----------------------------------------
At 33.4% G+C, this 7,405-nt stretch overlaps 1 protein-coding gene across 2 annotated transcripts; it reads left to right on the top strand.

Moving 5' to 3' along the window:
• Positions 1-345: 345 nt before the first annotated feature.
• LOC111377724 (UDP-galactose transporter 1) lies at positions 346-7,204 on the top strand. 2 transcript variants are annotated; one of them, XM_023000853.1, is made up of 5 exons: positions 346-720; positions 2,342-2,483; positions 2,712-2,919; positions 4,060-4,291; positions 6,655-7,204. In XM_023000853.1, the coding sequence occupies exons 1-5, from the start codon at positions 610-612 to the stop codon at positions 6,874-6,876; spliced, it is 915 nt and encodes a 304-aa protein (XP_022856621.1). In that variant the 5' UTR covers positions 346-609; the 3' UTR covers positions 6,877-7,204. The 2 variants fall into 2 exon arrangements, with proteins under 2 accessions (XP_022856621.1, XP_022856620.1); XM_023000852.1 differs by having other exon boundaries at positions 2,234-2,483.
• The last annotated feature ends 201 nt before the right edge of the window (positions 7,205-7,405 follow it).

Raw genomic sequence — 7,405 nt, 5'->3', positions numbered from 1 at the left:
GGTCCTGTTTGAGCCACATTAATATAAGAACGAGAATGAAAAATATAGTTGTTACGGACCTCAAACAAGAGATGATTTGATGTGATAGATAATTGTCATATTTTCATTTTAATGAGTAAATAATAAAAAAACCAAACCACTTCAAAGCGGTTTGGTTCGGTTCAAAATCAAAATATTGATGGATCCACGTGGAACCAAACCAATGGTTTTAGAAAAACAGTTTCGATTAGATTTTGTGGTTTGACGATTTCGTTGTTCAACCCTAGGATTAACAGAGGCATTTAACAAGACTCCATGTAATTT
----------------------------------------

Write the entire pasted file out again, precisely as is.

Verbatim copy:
At 33.4% G+C, this 7,405-nt stretch overlaps 1 protein-coding gene across 2 annotated transcripts; it reads left to right on the top strand.

Moving 5' to 3' along the window:
• Positions 1-345: 345 nt before the first annotated feature.
• LOC111377724 (UDP-galactose transporter 1) lies at positions 346-7,204 on the top strand. 2 transcript variants are annotated; one of them, XM_023000853.1, is made up of 5 exons: positions 346-720; positions 2,342-2,483; positions 2,712-2,919; positions 4,060-4,291; positions 6,655-7,204. In XM_023000853.1, the coding sequence occupies exons 1-5, from the start codon at positions 610-612 to the stop codon at positions 6,874-6,876; spliced, it is 915 nt and encodes a 304-aa protein (XP_022856621.1). In that variant the 5' UTR covers positions 346-609; the 3' UTR covers positions 6,877-7,204. The 2 variants fall into 2 exon arrangements, with proteins under 2 accessions (XP_022856621.1, XP_022856620.1); XM_023000852.1 differs by having other exon boundaries at positions 2,234-2,483.
• The last annotated feature ends 201 nt before the right edge of the window (positions 7,205-7,405 follow it).

Raw genomic sequence — 7,405 nt, 5'->3', positions numbered from 1 at the left:
GGTCCTGTTTGAGCCACATTAATATAAGAACGAGAATGAAAAATATAGTTGTTACGGACCTCAAACAAGAGATGATTTGATGTGATAGATAATTGTCATATTTTCATTTTAATGAGTAAATAATAAAAAAACCAAACCACTTCAAAGCGGTTTGGTTCGGTTCAAAATCAAAATATTGATGGATCCACGTGGAACCAAACCAATGGTTTTAGAAAAACAGTTTCGATTAGATTTTGTGGTTTGACGATTTCGTTGTTCAACCCTAGGATTAACAGAGGCATTTAACAAGACTCCATGTAATTT